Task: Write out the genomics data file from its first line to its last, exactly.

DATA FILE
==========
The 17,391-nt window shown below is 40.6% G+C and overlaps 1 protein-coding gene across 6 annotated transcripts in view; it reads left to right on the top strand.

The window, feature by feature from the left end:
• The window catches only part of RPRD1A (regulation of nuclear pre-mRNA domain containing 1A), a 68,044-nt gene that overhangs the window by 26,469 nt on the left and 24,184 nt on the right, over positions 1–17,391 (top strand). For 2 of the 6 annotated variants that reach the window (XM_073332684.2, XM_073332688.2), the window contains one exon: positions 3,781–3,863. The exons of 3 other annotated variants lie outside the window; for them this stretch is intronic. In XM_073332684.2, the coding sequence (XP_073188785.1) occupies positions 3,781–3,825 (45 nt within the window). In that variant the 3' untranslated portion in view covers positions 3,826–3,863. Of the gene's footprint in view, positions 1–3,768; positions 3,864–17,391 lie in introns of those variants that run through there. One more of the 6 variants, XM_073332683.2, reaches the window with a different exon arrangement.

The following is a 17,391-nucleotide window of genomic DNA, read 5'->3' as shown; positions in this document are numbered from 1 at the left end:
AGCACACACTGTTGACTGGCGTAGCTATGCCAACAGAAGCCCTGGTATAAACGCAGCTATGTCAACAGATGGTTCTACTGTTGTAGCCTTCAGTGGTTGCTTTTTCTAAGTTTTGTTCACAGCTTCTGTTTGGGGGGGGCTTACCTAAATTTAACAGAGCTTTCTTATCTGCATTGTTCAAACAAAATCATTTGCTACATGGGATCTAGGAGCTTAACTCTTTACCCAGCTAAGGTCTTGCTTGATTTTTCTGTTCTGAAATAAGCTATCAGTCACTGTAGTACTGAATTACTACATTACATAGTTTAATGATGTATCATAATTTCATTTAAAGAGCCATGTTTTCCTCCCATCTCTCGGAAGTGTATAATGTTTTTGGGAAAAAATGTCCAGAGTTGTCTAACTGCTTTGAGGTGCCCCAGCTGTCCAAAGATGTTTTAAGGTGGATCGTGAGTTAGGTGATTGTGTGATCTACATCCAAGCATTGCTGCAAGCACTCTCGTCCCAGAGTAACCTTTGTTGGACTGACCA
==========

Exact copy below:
The 17,391-nt window shown below is 40.6% G+C and overlaps 1 protein-coding gene across 6 annotated transcripts in view; it reads left to right on the top strand.

The window, feature by feature from the left end:
• The window catches only part of RPRD1A (regulation of nuclear pre-mRNA domain containing 1A), a 68,044-nt gene that overhangs the window by 26,469 nt on the left and 24,184 nt on the right, over positions 1–17,391 (top strand). For 2 of the 6 annotated variants that reach the window (XM_073332684.2, XM_073332688.2), the window contains one exon: positions 3,781–3,863. The exons of 3 other annotated variants lie outside the window; for them this stretch is intronic. In XM_073332684.2, the coding sequence (XP_073188785.1) occupies positions 3,781–3,825 (45 nt within the window). In that variant the 3' untranslated portion in view covers positions 3,826–3,863. Of the gene's footprint in view, positions 1–3,768; positions 3,864–17,391 lie in introns of those variants that run through there. One more of the 6 variants, XM_073332683.2, reaches the window with a different exon arrangement.

The following is a 17,391-nucleotide window of genomic DNA, read 5'->3' as shown; positions in this document are numbered from 1 at the left end:
AGCACACACTGTTGACTGGCGTAGCTATGCCAACAGAAGCCCTGGTATAAACGCAGCTATGTCAACAGATGGTTCTACTGTTGTAGCCTTCAGTGGTTGCTTTTTCTAAGTTTTGTTCACAGCTTCTGTTTGGGGGGGGCTTACCTAAATTTAACAGAGCTTTCTTATCTGCATTGTTCAAACAAAATCATTTGCTACATGGGATCTAGGAGCTTAACTCTTTACCCAGCTAAGGTCTTGCTTGATTTTTCTGTTCTGAAATAAGCTATCAGTCACTGTAGTACTGAATTACTACATTACATAGTTTAATGATGTATCATAATTTCATTTAAAGAGCCATGTTTTCCTCCCATCTCTCGGAAGTGTATAATGTTTTTGGGAAAAAATGTCCAGAGTTGTCTAACTGCTTTGAGGTGCCCCAGCTGTCCAAAGATGTTTTAAGGTGGATCGTGAGTTAGGTGATTGTGTGATCTACATCCAAGCATTGCTGCAAGCACTCTCGTCCCAGAGTAACCTTTGTTGGACTGACCA